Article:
Computational and Mathematical Methods in Medicine
Volume 2013 (2013), Article ID 693901, 8 pages
Cancer Outlier Analysis Based on Mixture Modeling of Gene Expression Data
1Department of Statistical Science, School of Multidisciplinary Sciences, The Graduate University for Advanced Studies, 10-3 Midori-cho, Tachikawa, Tokyo 190-8562, Japan
2Clinical Trial Coordination Office, Shizuoka Cancer Center, 1007 Shimonagakubo, Nagaizumi-cho Sunto-gun, Shizuoka 411-8777, Japan
3Asia-Pacific Statistical Sciences, Lilly Research Laboratories Development Center of Excellence Asia Pacific, Eli Lilly Japan K. K. Sannomiya Plaza Building 7-1-5 Isogamidori, Chuo-ku, Kobe, Hyogo 651-0086, Japan
4Department of Data Science, The Institute of Statistical Mathematics, 10-3 Midori-cho, Tachikawa, Tokyo 190-8562, Japan
Received 30 January 2013; Accepted 23 March 2013
Academic Editor: Shinto Eguchi
Copyright © 2013 Keita Mori et al. This is an open access article distributed under the Creative Commons Attribution License, which permits unrestricted use, distribution, and reproduction in any medium, provided the original work is properly cited.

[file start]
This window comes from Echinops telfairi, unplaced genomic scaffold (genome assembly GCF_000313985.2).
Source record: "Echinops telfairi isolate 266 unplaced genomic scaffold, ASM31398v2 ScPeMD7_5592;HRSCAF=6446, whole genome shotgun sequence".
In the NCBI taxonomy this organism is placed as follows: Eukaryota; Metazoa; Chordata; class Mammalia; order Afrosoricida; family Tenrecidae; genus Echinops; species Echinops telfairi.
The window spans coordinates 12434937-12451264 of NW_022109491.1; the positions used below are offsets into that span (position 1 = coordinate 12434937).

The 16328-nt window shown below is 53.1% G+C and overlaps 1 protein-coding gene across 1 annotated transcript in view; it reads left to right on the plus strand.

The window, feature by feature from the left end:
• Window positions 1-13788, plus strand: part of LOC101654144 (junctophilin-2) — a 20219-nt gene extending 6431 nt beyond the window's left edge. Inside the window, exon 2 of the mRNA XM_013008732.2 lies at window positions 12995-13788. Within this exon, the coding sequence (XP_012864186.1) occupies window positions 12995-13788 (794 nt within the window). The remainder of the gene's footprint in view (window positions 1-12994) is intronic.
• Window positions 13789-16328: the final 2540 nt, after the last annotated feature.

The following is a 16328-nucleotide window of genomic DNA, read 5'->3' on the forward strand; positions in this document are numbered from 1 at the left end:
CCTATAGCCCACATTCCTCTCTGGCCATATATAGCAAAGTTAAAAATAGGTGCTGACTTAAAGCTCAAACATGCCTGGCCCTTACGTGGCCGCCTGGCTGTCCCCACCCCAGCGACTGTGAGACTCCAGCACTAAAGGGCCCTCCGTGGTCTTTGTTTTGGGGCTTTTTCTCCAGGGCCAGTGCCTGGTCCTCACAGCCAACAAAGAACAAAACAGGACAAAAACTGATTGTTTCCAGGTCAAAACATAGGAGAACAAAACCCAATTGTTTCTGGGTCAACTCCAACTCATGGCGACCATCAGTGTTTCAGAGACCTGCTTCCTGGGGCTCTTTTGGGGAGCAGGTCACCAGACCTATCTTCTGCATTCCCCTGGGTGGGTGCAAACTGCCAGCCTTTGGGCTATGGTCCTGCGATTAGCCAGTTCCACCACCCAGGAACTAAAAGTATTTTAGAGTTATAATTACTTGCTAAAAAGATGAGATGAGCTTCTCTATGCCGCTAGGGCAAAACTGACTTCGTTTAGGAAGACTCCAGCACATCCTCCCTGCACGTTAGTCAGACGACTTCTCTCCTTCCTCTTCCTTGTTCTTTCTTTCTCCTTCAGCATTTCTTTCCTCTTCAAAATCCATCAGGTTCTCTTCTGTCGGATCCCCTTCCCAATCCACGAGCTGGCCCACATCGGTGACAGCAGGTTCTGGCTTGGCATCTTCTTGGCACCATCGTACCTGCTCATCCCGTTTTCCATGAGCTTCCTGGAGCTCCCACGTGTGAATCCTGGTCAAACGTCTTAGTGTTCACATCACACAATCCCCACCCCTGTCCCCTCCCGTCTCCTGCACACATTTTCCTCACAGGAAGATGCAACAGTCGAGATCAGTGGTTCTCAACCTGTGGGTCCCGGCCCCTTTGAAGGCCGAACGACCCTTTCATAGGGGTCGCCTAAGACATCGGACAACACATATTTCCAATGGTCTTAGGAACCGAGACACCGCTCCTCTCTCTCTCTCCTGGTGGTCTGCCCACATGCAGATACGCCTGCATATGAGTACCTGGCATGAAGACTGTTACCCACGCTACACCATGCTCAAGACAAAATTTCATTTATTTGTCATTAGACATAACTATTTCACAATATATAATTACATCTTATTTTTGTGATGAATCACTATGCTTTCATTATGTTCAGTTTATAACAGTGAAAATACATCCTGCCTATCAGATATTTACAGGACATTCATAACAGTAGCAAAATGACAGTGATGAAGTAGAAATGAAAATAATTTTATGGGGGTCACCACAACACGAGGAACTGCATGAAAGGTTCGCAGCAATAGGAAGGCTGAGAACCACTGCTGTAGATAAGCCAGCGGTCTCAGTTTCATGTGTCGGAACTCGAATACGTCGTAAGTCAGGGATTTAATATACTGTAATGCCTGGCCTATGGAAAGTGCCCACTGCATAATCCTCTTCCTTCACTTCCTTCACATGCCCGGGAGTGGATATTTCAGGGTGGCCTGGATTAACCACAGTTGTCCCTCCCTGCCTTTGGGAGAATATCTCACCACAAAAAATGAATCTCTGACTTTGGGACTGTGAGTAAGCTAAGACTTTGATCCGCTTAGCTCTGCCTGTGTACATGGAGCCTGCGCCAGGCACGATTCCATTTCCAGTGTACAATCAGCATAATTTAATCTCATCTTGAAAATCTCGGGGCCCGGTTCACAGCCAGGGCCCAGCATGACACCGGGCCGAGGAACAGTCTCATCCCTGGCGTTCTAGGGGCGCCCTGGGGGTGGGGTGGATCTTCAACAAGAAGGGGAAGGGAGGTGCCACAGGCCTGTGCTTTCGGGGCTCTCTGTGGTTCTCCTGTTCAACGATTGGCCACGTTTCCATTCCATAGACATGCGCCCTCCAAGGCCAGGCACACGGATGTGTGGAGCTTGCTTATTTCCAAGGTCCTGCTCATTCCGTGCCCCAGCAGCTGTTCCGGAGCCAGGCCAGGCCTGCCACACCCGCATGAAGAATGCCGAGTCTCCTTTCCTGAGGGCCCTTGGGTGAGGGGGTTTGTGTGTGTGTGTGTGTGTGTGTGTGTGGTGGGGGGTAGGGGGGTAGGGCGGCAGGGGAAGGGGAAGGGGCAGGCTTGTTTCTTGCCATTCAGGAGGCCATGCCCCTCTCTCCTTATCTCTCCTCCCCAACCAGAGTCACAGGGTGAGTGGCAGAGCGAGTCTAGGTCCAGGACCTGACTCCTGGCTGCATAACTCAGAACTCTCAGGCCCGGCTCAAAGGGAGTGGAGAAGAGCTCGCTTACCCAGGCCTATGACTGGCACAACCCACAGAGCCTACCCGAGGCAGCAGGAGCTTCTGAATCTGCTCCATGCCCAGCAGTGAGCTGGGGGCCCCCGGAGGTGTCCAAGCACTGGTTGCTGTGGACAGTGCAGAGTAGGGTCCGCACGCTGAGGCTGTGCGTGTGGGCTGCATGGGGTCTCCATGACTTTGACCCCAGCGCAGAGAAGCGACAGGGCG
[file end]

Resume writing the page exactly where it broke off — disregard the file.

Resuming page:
Molecular heterogeneity of cancer, partially caused by various chromosomal aberrations or gene mutations, can yield substantial heterogeneity in gene expression profile in cancer samples. To detect cancer-related genes which are active only in a subset of cancer samples or cancer outliers, several methods have been proposed in the context of multiple testing. Such cancer outlier analyses will generally suffer from a serious lack of power, compared with the standard multiple testing setting where common activation of genes across all cancer samples is supposed. In this paper, we consider information sharing across genes and cancer samples, via a parametric normal mixture modeling of gene expression levels of cancer samples across genes after a standardization using the reference, normal sample data. A gene-based statistic for gene selection is developed on the basis of a posterior probability of cancer outlier for each cancer sample. Some efficiency improvement by using our method was demonstrated, even under settings with misspecified, heavy-tailed -distributions. An application to a real dataset from hematologic malignancies is provided.